The Imitation Game brings to life the tragic story of Alan Turing, the World War II code-breaker who according to Winston Churchill, made the single biggest contribution to Allied victory against Nazi Germany. His reward was to be publicly vilified for his homosexuality, the prosecution handing him a spiral of events which ended in the discovery of the mathematician dead in his home, a half-eaten apple laced with cyanide poisoning lying next to him. Turing committed suicide at the age of 41, nine years after the war ended in the culmination of his great invention.
Headhunters director Morten Tyldum now attempts to create the definitive story of Turing’s life. He brings to the big screen a line-up including some of the household names in British cinema. Benedict Cumberbatch plays the enigmatic Turing, a role he owns with a captivating range of emotions and idiosyncrasies. Cumberbatch is undoubtedly the star of the show, and he dominates the screen with a riveting portrayal of a flawed and deeply damaged genius. The supporting ensemble do not fail to make their own presence felt however, a cast which includes Keira Knightly, Mark Strong, Matthew Goode and Game of Thrones’ Charles Dance. They all turn in strong performances to give the biopic a well-balanced presentation.
The film weaves together the key stages of Turing’s life, shifting back and forth seamlessly between the years to build to the ultimate conclusion. The main thread starts a few months into the second World War, where Britain are unable to counter the damaging German offensive, the movement of their troops and war-machines shrouded behind the Enigma Code. The cipher is seen as unbreakable, and that is where Turing arrives as the M16’s last hope at achieving the impossible.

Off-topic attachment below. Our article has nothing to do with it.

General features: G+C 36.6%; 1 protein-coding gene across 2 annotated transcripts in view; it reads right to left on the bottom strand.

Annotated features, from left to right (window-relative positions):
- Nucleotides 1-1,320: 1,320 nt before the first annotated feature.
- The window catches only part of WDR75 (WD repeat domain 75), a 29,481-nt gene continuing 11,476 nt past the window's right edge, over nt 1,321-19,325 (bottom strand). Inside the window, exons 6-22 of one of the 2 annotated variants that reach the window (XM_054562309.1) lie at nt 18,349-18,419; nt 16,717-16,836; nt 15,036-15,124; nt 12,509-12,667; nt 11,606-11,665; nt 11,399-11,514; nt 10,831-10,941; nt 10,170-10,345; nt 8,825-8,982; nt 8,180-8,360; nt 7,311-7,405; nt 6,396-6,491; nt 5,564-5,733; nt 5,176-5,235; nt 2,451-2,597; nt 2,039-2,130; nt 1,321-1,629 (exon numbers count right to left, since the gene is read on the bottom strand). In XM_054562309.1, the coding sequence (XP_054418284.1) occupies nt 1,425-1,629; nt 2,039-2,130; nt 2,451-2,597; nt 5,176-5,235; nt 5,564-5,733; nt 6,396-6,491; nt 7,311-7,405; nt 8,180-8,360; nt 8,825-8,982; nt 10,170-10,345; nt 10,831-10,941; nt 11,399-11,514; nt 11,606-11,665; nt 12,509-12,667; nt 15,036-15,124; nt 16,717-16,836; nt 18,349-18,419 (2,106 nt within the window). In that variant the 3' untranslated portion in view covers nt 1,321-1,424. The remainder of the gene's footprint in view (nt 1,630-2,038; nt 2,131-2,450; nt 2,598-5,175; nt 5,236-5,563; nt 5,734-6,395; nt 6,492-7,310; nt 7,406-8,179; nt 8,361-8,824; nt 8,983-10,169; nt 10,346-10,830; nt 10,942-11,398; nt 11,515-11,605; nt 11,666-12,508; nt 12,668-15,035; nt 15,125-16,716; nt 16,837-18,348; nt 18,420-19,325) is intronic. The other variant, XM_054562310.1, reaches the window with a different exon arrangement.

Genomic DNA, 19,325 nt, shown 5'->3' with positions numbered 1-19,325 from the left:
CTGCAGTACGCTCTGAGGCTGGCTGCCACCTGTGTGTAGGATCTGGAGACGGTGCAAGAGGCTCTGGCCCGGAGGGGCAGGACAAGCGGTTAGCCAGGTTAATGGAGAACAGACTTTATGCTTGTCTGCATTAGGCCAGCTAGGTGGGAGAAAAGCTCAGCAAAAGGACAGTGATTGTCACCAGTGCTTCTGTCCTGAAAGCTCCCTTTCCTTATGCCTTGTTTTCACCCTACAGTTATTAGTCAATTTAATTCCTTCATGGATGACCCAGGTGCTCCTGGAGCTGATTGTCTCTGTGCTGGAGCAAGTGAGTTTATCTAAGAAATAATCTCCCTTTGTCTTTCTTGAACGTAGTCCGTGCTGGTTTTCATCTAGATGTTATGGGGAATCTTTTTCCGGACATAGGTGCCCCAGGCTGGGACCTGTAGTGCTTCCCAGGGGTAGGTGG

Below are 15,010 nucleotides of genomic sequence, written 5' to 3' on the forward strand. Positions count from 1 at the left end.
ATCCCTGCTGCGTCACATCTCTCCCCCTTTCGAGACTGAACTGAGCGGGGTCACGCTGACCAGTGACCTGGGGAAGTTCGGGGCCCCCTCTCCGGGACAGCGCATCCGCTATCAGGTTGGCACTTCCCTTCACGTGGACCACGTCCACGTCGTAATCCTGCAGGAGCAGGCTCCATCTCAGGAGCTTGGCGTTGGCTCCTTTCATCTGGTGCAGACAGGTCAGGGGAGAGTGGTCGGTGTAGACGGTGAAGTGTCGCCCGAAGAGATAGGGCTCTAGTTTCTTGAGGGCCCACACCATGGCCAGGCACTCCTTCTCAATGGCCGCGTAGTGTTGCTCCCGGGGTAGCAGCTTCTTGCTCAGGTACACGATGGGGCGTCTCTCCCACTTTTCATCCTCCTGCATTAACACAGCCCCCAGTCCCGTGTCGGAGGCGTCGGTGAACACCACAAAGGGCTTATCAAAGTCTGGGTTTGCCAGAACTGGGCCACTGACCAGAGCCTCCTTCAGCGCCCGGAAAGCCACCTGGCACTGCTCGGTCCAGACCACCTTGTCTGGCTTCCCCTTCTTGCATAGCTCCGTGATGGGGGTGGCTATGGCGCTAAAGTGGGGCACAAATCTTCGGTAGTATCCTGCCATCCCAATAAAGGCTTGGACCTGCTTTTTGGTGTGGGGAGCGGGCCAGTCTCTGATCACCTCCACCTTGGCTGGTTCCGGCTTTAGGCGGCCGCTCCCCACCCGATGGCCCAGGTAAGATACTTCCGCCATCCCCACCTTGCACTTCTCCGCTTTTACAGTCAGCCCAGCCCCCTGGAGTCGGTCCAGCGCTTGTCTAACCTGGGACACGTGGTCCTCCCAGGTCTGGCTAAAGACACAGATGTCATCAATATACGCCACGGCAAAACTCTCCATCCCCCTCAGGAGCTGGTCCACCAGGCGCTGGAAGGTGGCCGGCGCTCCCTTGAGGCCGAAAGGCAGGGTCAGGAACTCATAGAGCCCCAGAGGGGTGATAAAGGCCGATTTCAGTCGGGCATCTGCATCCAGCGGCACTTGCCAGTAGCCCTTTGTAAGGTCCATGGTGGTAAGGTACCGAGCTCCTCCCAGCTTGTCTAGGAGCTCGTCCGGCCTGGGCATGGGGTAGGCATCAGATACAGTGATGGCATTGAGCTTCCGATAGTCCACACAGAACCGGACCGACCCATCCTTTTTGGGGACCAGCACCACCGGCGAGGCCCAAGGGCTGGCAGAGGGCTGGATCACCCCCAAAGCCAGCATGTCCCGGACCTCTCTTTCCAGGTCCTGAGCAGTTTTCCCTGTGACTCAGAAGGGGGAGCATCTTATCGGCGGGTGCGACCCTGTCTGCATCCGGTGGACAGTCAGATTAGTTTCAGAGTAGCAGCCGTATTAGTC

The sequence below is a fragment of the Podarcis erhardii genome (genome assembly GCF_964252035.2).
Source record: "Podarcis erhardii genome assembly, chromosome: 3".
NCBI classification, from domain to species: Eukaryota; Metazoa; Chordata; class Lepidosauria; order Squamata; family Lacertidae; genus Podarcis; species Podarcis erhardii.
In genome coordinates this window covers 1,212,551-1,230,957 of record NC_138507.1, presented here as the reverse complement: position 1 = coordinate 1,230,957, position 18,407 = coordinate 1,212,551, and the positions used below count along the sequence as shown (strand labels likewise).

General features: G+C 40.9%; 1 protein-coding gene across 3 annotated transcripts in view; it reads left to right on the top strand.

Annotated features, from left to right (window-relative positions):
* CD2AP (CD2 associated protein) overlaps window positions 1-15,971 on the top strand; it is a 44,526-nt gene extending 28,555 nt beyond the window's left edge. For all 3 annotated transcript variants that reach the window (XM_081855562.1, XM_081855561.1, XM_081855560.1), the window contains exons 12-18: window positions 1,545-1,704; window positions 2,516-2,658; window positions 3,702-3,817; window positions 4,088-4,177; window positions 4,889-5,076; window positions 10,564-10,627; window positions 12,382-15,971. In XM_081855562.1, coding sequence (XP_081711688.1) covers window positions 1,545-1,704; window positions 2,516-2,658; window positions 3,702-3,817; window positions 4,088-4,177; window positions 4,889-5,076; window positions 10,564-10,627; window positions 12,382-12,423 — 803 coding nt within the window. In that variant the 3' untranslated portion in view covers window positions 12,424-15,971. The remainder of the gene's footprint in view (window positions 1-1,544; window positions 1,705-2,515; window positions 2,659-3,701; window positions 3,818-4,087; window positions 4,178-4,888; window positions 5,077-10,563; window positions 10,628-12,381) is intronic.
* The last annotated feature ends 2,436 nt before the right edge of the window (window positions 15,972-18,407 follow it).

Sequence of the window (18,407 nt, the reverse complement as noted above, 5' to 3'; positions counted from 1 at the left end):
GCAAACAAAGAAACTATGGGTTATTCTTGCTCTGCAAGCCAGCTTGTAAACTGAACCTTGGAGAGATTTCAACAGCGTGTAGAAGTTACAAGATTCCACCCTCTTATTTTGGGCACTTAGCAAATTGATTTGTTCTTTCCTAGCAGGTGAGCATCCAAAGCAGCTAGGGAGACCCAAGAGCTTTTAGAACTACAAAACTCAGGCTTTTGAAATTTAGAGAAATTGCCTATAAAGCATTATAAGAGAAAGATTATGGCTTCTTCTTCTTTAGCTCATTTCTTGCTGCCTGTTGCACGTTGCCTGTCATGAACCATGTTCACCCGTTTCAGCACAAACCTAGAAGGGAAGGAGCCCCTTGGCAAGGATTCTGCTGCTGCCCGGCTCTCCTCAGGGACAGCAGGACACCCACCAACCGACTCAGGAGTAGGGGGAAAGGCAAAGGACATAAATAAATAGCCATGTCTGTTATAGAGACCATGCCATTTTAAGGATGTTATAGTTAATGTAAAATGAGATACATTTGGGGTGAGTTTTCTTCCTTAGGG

Turing’s social awkwardness and arrogance often presents his bigger struggle, putting him at odds with his team of cryptographer’s, especially Chess Champion and ladies’ man Hugh Alexander, played well by suave Watchmen star Matthew Goode. Gambling a huge sum of Britain’s cash reserves on what many see as a fool’s hope, Turing attempts to build a proto-computer against the clock, a machine that could decipher the 159 million million possibilities of the Enigma Code, and win the war.
The Imitation Game takes the shape of a Hollywood thriller, and the turbulent events of the war keeps the pace up through the film’s intermittent dalliances in Turing’s past and future lives. The pay-off is powerful, as his homosexuality is revealed and the film delivers a poignant condemnation of the British Government. Director Tyldum does well navigating the weighted historical and social politics ready-made for this story. The language is never crass and the cinematic scope doesn’t divert from the focus, despite some confusing special-effects attempting to show glimpses of the reality of war outside the isolated confines of Bletchley Park. That is easily forgiven, as they don’t last long enough to frustrate.
Verdict – ☆☆☆☆
In 2013, 59 years after his death, Turing was granted a posthumous royal pardon. A life-size slate statue of him now sits at Bletchley Park, once the centre of the United Kingdom’s wartime code-breaking. He is now widely recognised as the father of the computer and artificial intelligence. Tyldum’s biopic promises to stay true to his image while providing compelling cinema, and it delivers. The cast complement each other superbly. Cumberbatch is supreme and the thriller never runs out of steam, building up to a jarring bitter-sweet finale. The Imitation Game is one of the better efforts of the year, and the best certainly in Britain’s 2014.
The Imitation Game is currently showing in theatres nationwide, including the Vue in Cheshire Oaks.